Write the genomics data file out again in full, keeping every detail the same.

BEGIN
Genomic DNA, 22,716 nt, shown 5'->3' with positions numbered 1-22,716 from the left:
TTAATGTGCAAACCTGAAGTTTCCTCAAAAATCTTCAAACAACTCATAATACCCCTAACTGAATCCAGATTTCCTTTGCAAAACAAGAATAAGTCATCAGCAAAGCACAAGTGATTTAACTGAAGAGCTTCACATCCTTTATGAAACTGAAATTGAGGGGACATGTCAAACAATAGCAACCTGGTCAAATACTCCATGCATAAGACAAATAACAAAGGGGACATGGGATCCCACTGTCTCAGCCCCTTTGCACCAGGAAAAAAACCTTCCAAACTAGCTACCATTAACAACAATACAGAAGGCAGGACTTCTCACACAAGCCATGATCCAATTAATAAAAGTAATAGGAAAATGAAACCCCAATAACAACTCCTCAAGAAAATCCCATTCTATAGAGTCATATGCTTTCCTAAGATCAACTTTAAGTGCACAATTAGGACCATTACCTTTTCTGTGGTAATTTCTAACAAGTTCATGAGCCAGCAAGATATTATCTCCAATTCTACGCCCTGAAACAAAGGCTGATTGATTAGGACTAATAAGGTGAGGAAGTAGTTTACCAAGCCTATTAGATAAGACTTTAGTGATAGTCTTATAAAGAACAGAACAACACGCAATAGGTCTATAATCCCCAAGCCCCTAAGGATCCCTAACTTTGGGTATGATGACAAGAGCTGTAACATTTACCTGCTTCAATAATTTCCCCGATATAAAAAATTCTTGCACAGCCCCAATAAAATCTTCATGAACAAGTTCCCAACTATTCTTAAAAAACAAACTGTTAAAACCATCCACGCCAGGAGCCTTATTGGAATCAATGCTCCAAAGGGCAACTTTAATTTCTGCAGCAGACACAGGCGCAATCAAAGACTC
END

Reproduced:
Genomic DNA, 22,716 nt, shown 5'->3' with positions numbered 1-22,716 from the left:
TTAATGTGCAAACCTGAAGTTTCCTCAAAAATCTTCAAACAACTCATAATACCCCTAACTGAATCCAGATTTCCTTTGCAAAACAAGAATAAGTCATCAGCAAAGCACAAGTGATTTAACTGAAGAGCTTCACATCCTTTATGAAACTGAAATTGAGGGGACATGTCAAACAATAGCAACCTGGTCAAATACTCCATGCATAAGACAAATAACAAAGGGGACATGGGATCCCACTGTCTCAGCCCCTTTGCACCAGGAAAAAAACCTTCCAAACTAGCTACCATTAACAACAATACAGAAGGCAGGACTTCTCACACAAGCCATGATCCAATTAATAAAAGTAATAGGAAAATGAAACCCCAATAACAACTCCTCAAGAAAATCCCATTCTATAGAGTCATATGCTTTCCTAAGATCAACTTTAAGTGCACAATTAGGACCATTACCTTTTCTGTGGTAATTTCTAACAAGTTCATGAGCCAGCAAGATATTATCTCCAATTCTACGCCCTGAAACAAAGGCTGATTGATTAGGACTAATAAGGTGAGGAAGTAGTTTACCAAGCCTATTAGATAAGACTTTAGTGATAGTCTTATAAAGAACAGAACAACACGCAATAGGTCTATAATCCCCAAGCCCCTAAGGATCCCTAACTTTGGGTATGATGACAAGAGCTGTAACATTTACCTGCTTCAATAATTTCCCCGATATAAAAAATTCTTGCACAGCCCCAATAAAATCTTCATGAACAAGTTCCCAACTATTCTTAAAAAACAAACTGTTAAAACCATCCACGCCAGGAGCCTTATTGGAATCAATGCTCCAAAGGGCAACTTTAATTTCTGCAGCAGACACAGGCGCAATCAAAGACTC